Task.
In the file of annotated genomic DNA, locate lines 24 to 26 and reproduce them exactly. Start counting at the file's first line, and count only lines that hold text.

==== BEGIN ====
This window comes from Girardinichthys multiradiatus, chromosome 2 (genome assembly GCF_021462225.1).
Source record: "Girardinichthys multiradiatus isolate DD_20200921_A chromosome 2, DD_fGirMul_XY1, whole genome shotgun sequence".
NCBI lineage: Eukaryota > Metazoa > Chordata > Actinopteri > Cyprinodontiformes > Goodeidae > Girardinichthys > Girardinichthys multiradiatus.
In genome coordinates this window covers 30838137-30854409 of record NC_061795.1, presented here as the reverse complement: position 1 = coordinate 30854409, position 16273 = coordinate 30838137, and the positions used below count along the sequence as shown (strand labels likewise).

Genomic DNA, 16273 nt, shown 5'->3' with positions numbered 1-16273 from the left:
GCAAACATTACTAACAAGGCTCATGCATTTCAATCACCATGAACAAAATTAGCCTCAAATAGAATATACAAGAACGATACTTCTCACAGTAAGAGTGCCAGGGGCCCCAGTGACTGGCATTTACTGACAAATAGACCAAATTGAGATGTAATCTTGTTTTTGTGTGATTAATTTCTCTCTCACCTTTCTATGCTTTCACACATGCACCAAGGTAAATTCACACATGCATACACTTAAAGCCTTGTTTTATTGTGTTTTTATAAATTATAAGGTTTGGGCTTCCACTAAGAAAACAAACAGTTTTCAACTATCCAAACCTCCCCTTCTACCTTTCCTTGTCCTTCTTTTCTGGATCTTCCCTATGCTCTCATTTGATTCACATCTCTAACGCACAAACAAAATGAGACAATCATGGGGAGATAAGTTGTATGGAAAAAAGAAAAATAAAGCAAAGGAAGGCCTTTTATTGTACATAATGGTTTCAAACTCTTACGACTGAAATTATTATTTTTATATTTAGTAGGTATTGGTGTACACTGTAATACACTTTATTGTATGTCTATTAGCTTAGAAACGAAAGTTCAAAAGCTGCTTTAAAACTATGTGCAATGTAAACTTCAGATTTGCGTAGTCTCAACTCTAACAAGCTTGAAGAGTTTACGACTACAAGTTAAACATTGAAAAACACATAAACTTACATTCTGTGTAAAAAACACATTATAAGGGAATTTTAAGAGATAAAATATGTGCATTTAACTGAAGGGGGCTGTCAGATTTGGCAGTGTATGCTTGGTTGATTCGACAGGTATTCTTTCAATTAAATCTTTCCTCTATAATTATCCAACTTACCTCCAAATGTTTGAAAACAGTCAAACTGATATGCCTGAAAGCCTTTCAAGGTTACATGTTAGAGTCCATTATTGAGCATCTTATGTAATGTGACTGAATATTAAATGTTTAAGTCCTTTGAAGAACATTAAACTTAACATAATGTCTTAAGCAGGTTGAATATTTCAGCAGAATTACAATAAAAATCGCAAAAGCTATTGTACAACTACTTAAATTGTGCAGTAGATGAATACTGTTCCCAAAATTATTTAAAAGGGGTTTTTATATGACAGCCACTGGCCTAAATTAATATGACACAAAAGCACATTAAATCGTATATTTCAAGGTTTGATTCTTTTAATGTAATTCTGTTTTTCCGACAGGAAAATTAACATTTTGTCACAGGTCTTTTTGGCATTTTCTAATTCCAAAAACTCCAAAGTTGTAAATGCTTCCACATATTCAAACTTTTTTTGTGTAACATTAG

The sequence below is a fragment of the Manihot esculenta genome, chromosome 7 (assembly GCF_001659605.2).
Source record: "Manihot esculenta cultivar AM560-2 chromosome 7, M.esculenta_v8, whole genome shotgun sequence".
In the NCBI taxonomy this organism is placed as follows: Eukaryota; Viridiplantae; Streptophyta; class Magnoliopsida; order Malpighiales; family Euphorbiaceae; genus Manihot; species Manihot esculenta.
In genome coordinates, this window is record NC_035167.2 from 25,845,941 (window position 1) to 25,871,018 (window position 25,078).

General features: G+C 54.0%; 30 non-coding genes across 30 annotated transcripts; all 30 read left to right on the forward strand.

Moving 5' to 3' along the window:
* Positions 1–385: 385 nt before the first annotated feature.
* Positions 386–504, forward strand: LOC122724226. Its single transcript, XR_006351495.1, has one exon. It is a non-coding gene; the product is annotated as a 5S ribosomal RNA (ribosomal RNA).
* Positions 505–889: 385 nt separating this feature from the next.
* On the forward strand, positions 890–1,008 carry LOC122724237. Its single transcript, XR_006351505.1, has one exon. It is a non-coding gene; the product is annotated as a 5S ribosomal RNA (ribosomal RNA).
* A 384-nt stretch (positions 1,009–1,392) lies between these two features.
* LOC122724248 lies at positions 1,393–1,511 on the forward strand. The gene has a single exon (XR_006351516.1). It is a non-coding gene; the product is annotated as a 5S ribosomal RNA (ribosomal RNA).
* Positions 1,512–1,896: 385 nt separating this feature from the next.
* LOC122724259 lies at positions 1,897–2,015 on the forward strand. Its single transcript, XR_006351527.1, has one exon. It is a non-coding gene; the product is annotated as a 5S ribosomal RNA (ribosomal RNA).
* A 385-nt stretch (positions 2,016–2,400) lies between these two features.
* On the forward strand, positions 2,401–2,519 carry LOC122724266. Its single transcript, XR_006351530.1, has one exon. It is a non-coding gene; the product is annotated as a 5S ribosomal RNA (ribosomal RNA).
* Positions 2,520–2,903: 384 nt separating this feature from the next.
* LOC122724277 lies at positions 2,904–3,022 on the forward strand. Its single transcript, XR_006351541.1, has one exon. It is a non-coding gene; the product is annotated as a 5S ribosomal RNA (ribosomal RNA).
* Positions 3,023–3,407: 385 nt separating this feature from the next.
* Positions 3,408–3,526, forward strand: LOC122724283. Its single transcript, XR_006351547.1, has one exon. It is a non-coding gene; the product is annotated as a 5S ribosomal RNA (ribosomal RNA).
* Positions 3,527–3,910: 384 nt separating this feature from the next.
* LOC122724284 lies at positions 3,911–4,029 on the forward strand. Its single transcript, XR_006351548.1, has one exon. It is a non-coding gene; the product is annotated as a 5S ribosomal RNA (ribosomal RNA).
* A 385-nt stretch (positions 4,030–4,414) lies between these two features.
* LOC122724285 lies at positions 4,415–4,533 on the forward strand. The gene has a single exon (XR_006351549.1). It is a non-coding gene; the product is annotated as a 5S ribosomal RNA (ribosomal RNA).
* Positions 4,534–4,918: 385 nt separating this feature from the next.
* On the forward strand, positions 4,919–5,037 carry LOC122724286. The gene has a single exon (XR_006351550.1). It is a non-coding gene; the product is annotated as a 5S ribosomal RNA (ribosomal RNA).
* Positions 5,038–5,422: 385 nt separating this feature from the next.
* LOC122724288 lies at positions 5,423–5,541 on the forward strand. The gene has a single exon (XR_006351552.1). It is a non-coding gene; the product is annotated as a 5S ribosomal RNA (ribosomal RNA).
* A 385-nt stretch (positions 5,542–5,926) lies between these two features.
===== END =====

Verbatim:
* LOC122724277 lies at positions 2,904–3,022 on the forward strand. Its single transcript, XR_006351541.1, has one exon. It is a non-coding gene; the product is annotated as a 5S ribosomal RNA (ribosomal RNA).
* Positions 3,023–3,407: 385 nt separating this feature from the next.
* Positions 3,408–3,526, forward strand: LOC122724283. Its single transcript, XR_006351547.1, has one exon. It is a non-coding gene; the product is annotated as a 5S ribosomal RNA (ribosomal RNA).